Lucy Curtis studied BSc Physics at the University of Leeds

Lucy Curtis

Why did you choose to study physics?

Physics is the subject that answers the big questions. I’ve always had an interest in how the world works, how we came to be here and why our universe is the way it is. Physics isn’t all about learning formulas – it allows you to gain practical experience working in a laboratory.

What attracted you to the University of Leeds?

I particularly liked the city of Leeds due to its size. I found it big enough to hold as many shops, restaurants, bar and clubs as you would ever need, yet small enough to walk from the student accommodation to the university and then to the other side of the city in under an hour!

Speaking to undergraduates at the Open Day and seeing the physics department in action meant I could visualise myself being there. I particularly remember thinking that the Students' Union was much bigger than any others I’d seen. 

What do you enjoy most about your course?

I like the lab work, because you test the theories you learn in the lectures. I also like how the lectures tie in together. Some modules include several topics learnt in previous semesters or in the maths lectures, which allows you to put what you learn into context.

I like the optional astrophysics modules, learning about different types of galaxies and how stars evolve. I also enjoy the thermodynamics modules because you can visualise how the laws work and you can see them happening in the world around us.

How would you describe your lecturers and tutors?

Some of the lecturers are real characters! It’s great seeing people so enthusiastic about the subject they are teaching you. They are also really inspiring, especially if you were to look up how many papers they have published in their specified field. The tutors are great, really helpful and with open door policies so they can be there whenever you need any academic help.

How would you describe student life at Leeds?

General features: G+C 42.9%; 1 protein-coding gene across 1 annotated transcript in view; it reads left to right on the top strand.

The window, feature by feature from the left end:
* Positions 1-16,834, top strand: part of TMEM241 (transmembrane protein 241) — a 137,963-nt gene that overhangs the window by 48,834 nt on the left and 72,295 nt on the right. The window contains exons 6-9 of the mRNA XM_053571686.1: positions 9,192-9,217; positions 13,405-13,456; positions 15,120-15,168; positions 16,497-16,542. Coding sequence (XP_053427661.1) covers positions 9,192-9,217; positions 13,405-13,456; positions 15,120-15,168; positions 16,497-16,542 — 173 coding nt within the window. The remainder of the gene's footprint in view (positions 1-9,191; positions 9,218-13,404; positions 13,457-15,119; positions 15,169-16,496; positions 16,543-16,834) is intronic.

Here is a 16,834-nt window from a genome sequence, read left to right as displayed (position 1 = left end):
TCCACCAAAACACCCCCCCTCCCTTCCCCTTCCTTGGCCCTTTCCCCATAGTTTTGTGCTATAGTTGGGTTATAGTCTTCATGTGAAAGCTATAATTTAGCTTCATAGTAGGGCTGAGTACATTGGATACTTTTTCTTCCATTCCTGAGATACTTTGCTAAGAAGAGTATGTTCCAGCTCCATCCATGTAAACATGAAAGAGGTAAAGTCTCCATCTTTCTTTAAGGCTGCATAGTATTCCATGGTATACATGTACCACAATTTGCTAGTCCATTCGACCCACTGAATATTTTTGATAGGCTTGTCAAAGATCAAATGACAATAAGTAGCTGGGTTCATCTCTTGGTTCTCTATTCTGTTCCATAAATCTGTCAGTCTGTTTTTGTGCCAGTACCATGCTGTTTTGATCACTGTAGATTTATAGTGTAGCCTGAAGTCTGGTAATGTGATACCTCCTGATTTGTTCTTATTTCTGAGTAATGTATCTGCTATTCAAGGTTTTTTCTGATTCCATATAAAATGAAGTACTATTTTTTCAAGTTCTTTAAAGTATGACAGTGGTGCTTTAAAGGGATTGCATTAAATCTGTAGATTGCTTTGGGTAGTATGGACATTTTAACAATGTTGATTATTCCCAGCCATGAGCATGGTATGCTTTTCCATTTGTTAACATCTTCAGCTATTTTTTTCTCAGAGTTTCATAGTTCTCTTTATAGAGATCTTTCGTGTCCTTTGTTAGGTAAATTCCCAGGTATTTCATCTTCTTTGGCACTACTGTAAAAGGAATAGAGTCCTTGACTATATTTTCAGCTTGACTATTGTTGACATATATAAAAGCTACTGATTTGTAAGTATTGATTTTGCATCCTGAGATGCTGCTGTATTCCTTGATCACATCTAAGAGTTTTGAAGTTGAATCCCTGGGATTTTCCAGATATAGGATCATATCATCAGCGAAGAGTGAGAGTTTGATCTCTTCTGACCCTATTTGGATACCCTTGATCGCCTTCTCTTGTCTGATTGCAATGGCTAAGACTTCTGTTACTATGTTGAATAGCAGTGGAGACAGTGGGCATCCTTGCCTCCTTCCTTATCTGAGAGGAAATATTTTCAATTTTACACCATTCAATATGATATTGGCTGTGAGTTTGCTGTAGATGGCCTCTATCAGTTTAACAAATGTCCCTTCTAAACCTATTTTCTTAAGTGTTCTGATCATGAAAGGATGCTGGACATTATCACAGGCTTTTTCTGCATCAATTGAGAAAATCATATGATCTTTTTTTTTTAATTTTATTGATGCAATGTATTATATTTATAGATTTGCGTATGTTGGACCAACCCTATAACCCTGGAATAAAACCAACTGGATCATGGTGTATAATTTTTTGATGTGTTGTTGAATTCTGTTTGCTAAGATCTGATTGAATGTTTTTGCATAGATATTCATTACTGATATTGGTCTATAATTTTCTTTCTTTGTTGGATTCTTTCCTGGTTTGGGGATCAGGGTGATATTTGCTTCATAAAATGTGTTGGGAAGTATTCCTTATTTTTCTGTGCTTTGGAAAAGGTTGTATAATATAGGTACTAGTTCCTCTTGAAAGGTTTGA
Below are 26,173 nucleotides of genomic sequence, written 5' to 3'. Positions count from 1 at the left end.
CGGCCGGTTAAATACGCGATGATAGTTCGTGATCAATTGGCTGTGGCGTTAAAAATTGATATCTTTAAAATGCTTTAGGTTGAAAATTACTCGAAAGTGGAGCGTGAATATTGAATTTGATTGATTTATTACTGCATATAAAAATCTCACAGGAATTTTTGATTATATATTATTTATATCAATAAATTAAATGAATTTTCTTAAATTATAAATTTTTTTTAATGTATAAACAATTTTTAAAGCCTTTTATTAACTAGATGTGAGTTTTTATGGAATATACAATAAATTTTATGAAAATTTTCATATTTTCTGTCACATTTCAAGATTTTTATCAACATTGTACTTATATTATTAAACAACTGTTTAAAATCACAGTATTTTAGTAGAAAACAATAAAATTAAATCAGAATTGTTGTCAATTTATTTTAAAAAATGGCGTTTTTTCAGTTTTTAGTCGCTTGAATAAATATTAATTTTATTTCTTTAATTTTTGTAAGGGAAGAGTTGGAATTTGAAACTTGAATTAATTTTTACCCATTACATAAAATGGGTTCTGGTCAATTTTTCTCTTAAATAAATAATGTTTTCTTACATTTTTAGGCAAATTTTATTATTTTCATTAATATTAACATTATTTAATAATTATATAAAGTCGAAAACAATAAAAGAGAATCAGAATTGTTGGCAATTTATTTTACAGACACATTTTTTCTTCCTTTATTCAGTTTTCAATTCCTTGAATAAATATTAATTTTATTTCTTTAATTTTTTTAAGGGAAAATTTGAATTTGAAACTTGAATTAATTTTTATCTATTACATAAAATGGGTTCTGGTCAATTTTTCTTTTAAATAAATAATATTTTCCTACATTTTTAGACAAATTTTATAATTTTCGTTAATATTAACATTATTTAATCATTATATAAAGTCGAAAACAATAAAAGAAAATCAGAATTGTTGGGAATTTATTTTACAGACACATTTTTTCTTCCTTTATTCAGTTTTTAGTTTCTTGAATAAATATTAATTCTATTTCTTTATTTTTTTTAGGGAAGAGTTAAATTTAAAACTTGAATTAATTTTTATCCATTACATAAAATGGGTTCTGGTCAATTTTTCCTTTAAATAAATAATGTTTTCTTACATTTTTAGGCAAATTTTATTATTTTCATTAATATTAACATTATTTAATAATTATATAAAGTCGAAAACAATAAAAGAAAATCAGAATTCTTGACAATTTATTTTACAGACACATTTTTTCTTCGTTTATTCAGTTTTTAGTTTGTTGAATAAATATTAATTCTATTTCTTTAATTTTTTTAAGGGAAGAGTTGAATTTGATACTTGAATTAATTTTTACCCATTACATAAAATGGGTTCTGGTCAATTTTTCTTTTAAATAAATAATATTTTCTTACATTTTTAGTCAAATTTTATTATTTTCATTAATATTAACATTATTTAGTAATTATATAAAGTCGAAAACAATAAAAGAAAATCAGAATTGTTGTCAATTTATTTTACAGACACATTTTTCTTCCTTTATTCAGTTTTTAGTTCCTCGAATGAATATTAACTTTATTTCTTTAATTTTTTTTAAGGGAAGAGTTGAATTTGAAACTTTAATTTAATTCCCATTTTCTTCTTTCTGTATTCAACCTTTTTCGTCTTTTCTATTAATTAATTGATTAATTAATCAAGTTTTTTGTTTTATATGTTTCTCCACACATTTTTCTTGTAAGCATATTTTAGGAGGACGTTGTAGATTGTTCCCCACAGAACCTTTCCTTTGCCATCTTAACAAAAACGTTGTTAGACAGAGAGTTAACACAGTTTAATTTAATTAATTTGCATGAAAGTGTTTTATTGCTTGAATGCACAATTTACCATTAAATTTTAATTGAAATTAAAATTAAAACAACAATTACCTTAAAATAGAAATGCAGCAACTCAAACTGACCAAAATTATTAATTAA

There is something to do for everyone and anyone – from cocktail bars in Headingley to the pub quiz at the Students' Union's Old Bar, or music gigs near the train station and the many nightclubs in the city. It is a very diverse, student-centred city, welcoming students from all across the globe with international nights. The majority of shops, bars and restaurants have dedicated student events.

Have you joined any clubs and societies on campus?

Yes, I’m part of Physoc (Physics Society), the netball team and a member of the Energy Leeds Society, where I can go to listen to talks about renewable energy from leading figures in the energy industry. I am also a very involved member of the Street Dance Society and am the society’s Social Secretary.

It’s a great way to meet new people who you share a common interest with, and it’s a great way to relieve stress or wind down at the end of a long day. I also get the chance to perform in shows, competitions and go on tour in Spain without the need to audition – which I could never do outside university! 

What would you like to do at the end of your course?

I would like to go into the renewable energy sector. As I have a strong interest in protecting the environment, I would like to become part of a team that develops the technology needed for green energy. I hope to get a placement year at a company such as EDF Energy. After completing a year’s work experience, I hope to complete a Masters degree in Sustainable Energy Systems before starting a graduate programme. 

What would you say to anyone thinking of applying to your course?

University is about gaining the best experience through the right balance of studying and extra-curricular activities. A physics course isn’t an easy one (which is why employers like physicists!), so if the hard work is put in you will see results. However, being at one of the best universities in the country for student life, you must also take advantage of the incredible opportunities offered through the Students' Union.